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Lenoir County is a county located in the U.S. state of North Carolinamarker. As of 2000, the population was 59,648, and estimated to be 57,961 in 2005. Its county seat is Kinstonmarker .

History

The county was formed in 1791 from the southern part of Dobbs County. It was named for William Lenoir (1751-1839), an officer in the American Revolutionary War, who took part in the Battle of Kings Mountainmarker, and prominent political leader who at the time of the county's establishment was serving as Speaker of the North Carolina Senate.

Law and government

Lenoir County is a member of the regional Eastern Carolina Council of Governments.

Geography

According to the U.S. Census Bureau, the county has a total area of 402 square miles (1,041 km²), of which, 400 square miles (1,036 km²) of it is land and 2 square miles (6 km²) of it (0.56%) is water.

Townships

The county is divided into twelve townships: Contentnea Neck, Falling Creek, Institute, Kinston, Moseley Hall, Neuse, Pink Hill, Sand Hill, Southwest, Trent, Vance, and Woodington.

Adjacent counties



Demographics

As of 2005, there were 57,961 people, 23,862 households, and 16,178 families residing in the county. The population density was 149.2 people per square mile (58/km²). There were 27,940 housing units at an average density of 68 per square mile (26/km²). The racial makeup of the county was 58.1% White, 40.9% Black or African American, 0.2% Native American, 0.4% Asian, 0.1% Pacific Islander, 1.88% from other races, and 0.2% from two or more races. 3.8% of the population were Hispanic or Latino of any race.[13980]

There were 23,862 households out of which 31.30% had children under the age of 18 living with them, 46.40% were married couples living together, 17.30% had a female householder with no husband present, and 32.20% were non-families. 28.40% of all households were made up of individuals and 11.80% had someone living alone who was 65 years of age or older. The average household size was 2.43 and the average family size was 2.96.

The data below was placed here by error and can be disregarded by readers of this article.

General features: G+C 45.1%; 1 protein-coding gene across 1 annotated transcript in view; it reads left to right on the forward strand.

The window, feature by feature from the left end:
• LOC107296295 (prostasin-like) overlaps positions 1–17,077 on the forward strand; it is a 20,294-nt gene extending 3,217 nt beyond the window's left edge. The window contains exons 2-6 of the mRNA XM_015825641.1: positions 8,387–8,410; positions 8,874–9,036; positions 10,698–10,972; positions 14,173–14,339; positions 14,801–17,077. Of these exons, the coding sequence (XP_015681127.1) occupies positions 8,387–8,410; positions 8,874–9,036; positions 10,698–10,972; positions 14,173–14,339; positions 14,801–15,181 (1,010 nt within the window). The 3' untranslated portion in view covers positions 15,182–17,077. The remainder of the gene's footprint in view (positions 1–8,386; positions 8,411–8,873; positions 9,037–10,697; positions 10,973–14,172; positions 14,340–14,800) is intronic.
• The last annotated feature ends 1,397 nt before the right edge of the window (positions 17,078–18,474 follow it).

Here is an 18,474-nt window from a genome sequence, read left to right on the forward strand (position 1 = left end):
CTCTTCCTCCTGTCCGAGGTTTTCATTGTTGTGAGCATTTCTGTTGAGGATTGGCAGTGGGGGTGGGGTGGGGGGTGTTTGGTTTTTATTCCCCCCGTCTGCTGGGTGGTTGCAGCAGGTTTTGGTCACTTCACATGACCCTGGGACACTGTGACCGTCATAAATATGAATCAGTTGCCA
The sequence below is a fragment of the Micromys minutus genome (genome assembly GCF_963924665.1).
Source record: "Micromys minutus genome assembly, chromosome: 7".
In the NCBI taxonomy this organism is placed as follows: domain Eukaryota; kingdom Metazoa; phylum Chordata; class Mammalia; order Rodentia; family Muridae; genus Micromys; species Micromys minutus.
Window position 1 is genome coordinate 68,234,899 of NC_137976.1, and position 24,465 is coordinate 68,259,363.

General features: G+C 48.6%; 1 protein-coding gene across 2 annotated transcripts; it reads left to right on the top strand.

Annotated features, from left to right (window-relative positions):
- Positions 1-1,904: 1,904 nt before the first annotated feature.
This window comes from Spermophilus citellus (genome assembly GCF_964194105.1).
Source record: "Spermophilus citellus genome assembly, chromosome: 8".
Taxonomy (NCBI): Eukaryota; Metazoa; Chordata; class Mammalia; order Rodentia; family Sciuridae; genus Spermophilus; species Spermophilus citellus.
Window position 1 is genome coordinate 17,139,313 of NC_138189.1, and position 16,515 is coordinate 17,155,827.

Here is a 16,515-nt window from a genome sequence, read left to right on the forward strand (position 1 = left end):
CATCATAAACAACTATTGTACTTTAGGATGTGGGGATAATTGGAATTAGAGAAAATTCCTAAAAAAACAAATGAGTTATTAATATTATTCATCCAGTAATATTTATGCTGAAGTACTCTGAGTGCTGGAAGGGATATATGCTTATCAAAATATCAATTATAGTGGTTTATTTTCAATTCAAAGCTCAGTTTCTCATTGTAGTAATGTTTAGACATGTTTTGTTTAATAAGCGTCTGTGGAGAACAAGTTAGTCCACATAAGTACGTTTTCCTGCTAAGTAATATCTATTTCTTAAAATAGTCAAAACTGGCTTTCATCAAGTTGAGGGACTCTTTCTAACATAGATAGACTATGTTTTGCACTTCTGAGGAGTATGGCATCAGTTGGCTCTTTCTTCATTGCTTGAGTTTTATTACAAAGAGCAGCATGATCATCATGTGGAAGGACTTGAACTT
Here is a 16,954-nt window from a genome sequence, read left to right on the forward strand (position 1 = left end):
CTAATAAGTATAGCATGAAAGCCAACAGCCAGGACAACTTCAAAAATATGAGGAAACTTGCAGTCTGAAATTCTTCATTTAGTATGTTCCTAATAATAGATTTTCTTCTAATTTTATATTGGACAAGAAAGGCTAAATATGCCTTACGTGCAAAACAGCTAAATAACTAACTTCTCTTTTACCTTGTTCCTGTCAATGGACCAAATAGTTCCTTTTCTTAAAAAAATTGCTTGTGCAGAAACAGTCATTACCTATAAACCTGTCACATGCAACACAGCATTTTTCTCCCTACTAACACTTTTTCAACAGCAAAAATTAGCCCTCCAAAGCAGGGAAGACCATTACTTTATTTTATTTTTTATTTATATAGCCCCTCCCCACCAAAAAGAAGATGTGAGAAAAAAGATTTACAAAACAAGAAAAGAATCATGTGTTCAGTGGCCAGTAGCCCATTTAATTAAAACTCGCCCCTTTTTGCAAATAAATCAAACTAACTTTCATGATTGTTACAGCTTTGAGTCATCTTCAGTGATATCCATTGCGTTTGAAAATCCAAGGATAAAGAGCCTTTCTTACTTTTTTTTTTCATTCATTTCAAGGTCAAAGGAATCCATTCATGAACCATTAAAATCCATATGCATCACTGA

In the county the population was spread out with 25.6% under the age of 18, 7.90% from 18 to 24, 27.60% from 25 to 44, 24.60% from 45 to 64, and 15.1% who were 65 years of age or older. The median age was 38 years. For every 100 females there were 90.30 males. For every 100 females age 18 and over, there were 84.70 males.

The median income for a household in the county was $30,952, and the median income for a family was $38,815. Males had a median income of $28,879 versus $21,536 for females. The per capita income for the county was $16,744. About 12.60% of families and 17.1% of the population were below the poverty line, including 22.00% of those under age 18 and 18.40% of those age 65 or over.

Education

The City of Kinston and Lenoir County have a merged school system. There are three public high schools in Lenoir County: North Lenoir, South Lenoir, and Kinston High School. In addition, there are four public middle schools: E.B. Frink, Rochelle, Woodington, and Savannah. There are also ten public elementary schools: Banks, Bynum, Contentnea, La Grange, Moss Hill, Northwest, Pink Hill, Southeast, Southwood, and Teachers Memorial. There is one alternative school, Sampson.

Lenoir County is home to three private schools: Arendell Parrott Academy, Bethel Christian Academy, and Kinston Charter Academy.

Transportation

Passenger



Roads

  • The main highway in the county is US 70, which offers access to the North Carolina coast and I-95.
  • Other highways that run through the county include US 258, NC 11, NC 58, NC 903 and NC 55.


Health

Lenoir County is home to the Lenoir Memorial Hospital, a 261-bed non-proft facility located in Kinston.

Cities and towns

Map of Lenoir County, North Carolina With Municipal and Township Labels


References

  1. Welcome to Lenoir County
  2. Lenoir County Public Schools


External links




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